1. Yes, BT has set up an option meant to address that need. “The B Square has not tested out the other option for BT Late Night, which is for passengers who need a wheelchair-accessible vehicle or do not have a smartphone. Those passengers are supposed to be able to arrange an on-demand ride by calling BT Dispatch at 812-336-7433.”

  3. The key passage!
    “…standing in line with cars waiting in the drive-thru. Without any mishaps…”

  4. What about tipping? Are you still expected to tip the Uber driver based on the $8.90 fare, or does the driver lose a tip if they pick up a BT voucher fare? One doesn’t tip a bus driver, because their income doesn’t depend on tips, but Uber drivers do depend on tips. If they learn that a BT voucher fare means no tip, they won’t pick up those people. On the other hand, if you have to pay another buck or two of tip, it’s *not* the same as a bus fare and could really add up for people who have been depending on the bus to take them home from work every night.

    1. Hi Urraca! For a BT Late Nite Ride, the Uber app does show a passenger a popup with three tip options. There’s no explicit requirement to add a tip. I don’t know if Uber drivers get notified that a specific passenger has tipped a specific amount. But if they do get a breakdown of tips, then I think drivers could use that to assign a low rating to the passenger, which would make it less likely that drivers in the future would pick up that passenger.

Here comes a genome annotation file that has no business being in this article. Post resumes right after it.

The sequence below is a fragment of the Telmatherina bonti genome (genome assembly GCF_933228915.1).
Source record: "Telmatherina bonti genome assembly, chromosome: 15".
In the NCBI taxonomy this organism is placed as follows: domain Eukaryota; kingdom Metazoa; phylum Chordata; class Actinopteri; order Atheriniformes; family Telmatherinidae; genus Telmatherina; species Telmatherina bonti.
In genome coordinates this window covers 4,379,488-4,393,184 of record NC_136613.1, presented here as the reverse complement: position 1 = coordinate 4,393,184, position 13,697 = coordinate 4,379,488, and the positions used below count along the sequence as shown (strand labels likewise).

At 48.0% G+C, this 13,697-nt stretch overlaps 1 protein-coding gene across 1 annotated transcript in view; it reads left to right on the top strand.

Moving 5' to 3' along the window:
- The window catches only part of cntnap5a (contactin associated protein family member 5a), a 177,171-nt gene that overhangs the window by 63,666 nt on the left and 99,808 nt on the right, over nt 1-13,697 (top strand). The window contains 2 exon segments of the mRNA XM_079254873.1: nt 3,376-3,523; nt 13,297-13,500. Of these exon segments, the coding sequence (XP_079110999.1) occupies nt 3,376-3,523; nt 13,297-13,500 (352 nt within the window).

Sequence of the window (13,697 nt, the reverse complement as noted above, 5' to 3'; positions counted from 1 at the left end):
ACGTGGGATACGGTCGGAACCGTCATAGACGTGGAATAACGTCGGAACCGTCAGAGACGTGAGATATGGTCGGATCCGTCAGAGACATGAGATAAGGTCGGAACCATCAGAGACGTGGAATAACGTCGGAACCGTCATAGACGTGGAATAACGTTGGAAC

I did ask the driver if my ride was flagged in his system as a BT Late Nite ride. Ans: No. He wasn’t even aware of the program. So any bias against picking up BT Late Nite passengers would have to be a part of the regular bias built into the Uber/Lyft platform—which might up being significant.

      It’s considerations like these that I think (hope) BT is monitoring during this six-month pilot so that they can decide whether to keep maintain a third-party approach or to move the on-demand approach for late night service to an in-house arrangement, where BT would use its own drivers and the smaller vehicles that BT now uses for paratransit services.

  5. Dave, you are right. This is something we will have to consider if/when we extend the demo. The tip issue could be a problem for Uber drivers. Thanks to Urraca for raising this potential issue